With [Will] Willimon set to retire as bishop in 2012 (he plans to return to teaching at Duke Divinity School), it is appropriate to consider how the Willimon experiment in the episcopacy has turned out. As one might expect, it has not been business as usual.
Willimon has used his authority to “decimate the career ladder,” as one pastor told me. In the process he has alienated many pastors in the North Alabama Conference. He has promoted younger clergy deemed to be more talented over those with more seniority. He has streamlined some meetings and eliminated others. “I got annual conference down to two days,” he boasts (it had previously lasted four and a half days). And he has made accountability a hallmark term.
Accountability, in this case, mainly means that every congregation’s weekly numbers for giving, attendance, hours of service, and professions of faith are posted online for all the world””and the rest of the conference””to see. They appear on a page on the conference website called the North Alabama Dashboard. These statistics become one source of input for decisions on pastoral appointments. What looks to some like a call for public accountability looks to others like an act of public shaming. For critics, the Dashboard seems to treat the dynamics of church life like so many hamburgers sold.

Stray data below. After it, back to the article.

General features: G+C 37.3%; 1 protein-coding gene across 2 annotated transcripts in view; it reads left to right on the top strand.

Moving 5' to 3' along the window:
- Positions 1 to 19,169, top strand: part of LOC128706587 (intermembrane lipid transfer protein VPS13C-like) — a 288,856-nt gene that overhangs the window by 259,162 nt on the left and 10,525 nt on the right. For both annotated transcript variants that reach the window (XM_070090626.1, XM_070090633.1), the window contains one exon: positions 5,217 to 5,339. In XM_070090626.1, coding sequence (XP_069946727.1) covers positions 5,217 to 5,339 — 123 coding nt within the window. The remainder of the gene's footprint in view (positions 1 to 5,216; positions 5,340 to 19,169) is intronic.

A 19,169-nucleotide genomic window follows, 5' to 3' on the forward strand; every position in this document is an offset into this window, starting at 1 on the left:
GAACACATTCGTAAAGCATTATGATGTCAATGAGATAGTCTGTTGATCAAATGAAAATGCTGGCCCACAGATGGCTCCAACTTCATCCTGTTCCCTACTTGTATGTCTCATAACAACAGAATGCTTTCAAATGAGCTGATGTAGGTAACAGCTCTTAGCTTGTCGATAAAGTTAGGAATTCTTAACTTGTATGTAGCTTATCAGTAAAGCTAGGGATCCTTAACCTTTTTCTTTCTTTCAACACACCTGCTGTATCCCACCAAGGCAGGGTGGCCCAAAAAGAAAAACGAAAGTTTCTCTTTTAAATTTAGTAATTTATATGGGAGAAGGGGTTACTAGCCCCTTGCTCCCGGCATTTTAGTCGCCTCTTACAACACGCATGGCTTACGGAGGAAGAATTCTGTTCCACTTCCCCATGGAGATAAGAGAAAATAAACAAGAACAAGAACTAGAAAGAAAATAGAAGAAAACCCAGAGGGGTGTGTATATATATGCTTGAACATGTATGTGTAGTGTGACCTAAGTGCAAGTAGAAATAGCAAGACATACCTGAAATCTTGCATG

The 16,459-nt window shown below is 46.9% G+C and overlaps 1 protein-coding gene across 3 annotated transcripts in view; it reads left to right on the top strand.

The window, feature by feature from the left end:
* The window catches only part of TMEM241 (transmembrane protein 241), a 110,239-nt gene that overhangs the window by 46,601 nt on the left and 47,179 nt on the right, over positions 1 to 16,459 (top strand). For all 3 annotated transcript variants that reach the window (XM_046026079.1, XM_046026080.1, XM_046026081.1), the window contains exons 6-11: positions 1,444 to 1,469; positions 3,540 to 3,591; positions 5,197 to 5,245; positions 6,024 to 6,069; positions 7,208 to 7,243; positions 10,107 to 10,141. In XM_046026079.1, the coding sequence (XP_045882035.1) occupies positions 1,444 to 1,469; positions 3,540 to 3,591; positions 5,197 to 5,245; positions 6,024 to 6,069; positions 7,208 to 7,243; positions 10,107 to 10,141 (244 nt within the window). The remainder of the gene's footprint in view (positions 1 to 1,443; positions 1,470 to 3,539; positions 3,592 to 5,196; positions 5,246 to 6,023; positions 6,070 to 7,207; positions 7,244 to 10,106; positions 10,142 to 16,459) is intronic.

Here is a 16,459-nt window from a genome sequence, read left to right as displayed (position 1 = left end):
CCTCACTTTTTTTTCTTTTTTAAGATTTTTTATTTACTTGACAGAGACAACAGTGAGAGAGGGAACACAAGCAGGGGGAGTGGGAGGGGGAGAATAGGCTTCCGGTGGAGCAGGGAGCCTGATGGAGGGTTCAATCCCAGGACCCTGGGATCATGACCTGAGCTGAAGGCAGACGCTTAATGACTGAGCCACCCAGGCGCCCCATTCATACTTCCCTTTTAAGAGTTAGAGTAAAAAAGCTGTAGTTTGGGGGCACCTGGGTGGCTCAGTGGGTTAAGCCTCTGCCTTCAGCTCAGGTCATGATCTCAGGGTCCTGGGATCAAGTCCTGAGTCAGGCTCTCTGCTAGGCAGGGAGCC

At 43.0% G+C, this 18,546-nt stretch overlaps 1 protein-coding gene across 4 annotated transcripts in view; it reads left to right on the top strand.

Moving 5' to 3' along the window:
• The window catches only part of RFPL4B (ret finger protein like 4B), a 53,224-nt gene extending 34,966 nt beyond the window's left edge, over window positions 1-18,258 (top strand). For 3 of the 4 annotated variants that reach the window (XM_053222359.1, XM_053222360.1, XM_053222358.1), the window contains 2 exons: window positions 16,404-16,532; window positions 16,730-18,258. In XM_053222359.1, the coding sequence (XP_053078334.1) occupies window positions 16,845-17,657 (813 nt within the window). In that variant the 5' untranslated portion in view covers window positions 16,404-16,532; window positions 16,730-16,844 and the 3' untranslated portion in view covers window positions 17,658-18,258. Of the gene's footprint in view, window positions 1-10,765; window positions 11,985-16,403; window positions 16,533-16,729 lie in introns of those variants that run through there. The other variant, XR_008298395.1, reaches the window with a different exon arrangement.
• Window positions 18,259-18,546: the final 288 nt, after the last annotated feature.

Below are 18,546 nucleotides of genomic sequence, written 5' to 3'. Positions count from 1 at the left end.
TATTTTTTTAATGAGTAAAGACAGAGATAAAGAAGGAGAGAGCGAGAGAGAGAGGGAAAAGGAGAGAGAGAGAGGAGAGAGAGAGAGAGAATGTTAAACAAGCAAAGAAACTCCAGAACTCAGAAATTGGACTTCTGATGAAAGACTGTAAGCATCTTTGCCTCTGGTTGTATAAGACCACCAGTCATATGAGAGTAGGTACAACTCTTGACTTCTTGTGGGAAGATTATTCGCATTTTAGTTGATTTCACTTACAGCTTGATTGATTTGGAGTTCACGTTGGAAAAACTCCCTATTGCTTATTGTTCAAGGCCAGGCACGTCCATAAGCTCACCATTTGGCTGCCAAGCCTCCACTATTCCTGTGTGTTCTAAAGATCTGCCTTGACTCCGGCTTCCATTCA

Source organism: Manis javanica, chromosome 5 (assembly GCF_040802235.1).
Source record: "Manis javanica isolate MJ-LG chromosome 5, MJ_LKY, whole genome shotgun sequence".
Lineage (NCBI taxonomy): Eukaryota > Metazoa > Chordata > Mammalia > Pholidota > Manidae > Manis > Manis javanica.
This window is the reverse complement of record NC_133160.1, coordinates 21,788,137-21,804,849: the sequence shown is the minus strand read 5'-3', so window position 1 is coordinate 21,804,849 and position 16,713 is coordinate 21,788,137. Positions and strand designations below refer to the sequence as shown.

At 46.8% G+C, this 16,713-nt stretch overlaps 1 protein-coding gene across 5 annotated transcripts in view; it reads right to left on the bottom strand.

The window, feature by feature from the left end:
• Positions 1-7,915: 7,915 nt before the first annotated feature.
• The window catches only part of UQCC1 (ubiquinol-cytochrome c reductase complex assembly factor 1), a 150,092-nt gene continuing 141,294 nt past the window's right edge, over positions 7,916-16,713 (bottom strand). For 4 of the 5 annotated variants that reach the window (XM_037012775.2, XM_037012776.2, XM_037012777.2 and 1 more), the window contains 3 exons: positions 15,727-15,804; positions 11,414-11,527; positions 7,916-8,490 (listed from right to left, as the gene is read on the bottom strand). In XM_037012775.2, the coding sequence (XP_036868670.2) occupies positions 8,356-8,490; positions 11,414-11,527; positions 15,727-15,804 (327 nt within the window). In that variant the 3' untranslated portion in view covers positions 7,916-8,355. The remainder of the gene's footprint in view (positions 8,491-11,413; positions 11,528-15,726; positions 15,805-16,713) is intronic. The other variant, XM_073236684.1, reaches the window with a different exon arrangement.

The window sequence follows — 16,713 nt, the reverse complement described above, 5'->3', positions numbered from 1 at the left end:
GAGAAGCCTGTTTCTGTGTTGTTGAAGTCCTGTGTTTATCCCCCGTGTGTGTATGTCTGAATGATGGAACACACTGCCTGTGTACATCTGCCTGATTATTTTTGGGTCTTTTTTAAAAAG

— Jason Byassee, “The bishop’s dashboard,” in a recent Christian Century